- at different points in their lives - is
one million in 2001 and 800,000 in
been increasing steadily in Canada.
changing, reflecting shifts in cultural,
1996. The Aboriginal population is
Roughly one-half of Canadians aged 25
political and economic attitudes about
much younger than the rest of the
to 64 years (48%) have either a college
partnering.
population. In 2006, the median age for
or university education.
Fifty years ago, the majority of
all Aboriginal people was 27 years,
Canadian young people have been
families were comprised of a legally
compared to 40 years for the non-Ab-
flocking to post secondary institutions
married husband and wife and at least
original population.
in greater numbers since the last
one child. According to the 2006
A rapidly growing young Aborigi-
recession in the early 1990s. This shift
Census, this family is still the most
nal population stands in stark contrast
has profoundly shaped the life course of
numerous but it is no longer the
to the aging of the general population
these young people. They are devoting
majority. In the 1981 Census, 55% of all
in Canada and, as such, represents both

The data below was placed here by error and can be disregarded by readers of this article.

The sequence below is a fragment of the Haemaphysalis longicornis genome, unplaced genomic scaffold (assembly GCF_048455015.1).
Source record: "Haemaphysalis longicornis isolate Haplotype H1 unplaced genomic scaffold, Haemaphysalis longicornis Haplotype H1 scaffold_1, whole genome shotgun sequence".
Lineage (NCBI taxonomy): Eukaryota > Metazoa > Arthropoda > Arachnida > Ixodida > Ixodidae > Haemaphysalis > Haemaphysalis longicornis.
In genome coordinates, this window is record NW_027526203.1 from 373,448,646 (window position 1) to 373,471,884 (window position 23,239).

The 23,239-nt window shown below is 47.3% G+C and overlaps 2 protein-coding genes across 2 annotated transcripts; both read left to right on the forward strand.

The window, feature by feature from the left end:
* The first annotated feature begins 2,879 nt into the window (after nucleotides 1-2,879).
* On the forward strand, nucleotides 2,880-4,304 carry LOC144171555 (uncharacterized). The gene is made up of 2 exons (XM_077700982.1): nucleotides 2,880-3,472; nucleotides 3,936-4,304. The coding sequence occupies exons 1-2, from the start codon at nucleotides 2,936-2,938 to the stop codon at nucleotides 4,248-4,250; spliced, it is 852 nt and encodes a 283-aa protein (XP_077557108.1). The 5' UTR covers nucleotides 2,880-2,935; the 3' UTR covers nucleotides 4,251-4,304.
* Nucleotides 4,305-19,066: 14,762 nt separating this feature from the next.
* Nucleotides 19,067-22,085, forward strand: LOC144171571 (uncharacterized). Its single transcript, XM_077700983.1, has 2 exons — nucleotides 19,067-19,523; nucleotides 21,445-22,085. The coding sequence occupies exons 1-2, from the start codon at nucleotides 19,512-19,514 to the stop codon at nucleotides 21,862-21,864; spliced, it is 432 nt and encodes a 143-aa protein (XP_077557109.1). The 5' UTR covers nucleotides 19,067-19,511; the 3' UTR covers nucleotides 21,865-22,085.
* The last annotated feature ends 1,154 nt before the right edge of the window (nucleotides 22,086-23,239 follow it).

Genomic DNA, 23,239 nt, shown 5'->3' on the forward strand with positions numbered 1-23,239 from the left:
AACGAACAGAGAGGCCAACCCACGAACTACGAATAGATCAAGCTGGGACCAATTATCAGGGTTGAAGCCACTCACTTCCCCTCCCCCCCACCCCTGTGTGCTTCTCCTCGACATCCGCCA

more years to education and, as a result,
census families were married-couple
a unique challenge and an opportunity.
are leaving home later, forming unions
families with children. This proportion
High rates of poverty continue to
later, and having children later (or not at
slipped below the 50% mark in 1991
stymie the healthy development of
all). The pursuit of higher education is
and dropped to 38.7% of families in
Aboriginal children and youth and
also changing who we marry, when and
2006. Conversely, the proportion of
compound the difficulties among
how we will raise our children, and with
common-law families moved up from
Aboriginal families and communities
what resources. It has fundamentally
6% of all families in 1981 to 15.5% in
undergoing profound cultural, environ-
affected gender roles in the home and in
2006. The proportion of common-law
mental and economic change. Much
the workplace, informing the aspira-
couples without children doubled
needs to be done to support and invest
tions and world view of men and
during this period while the propor-
in Aboriginal youth as they move into
women alike.
tion with children more than tripled.*
THE VANIER INSTITUTE OF THE FAMILY
TRANSITION SUMMER 2010 - 7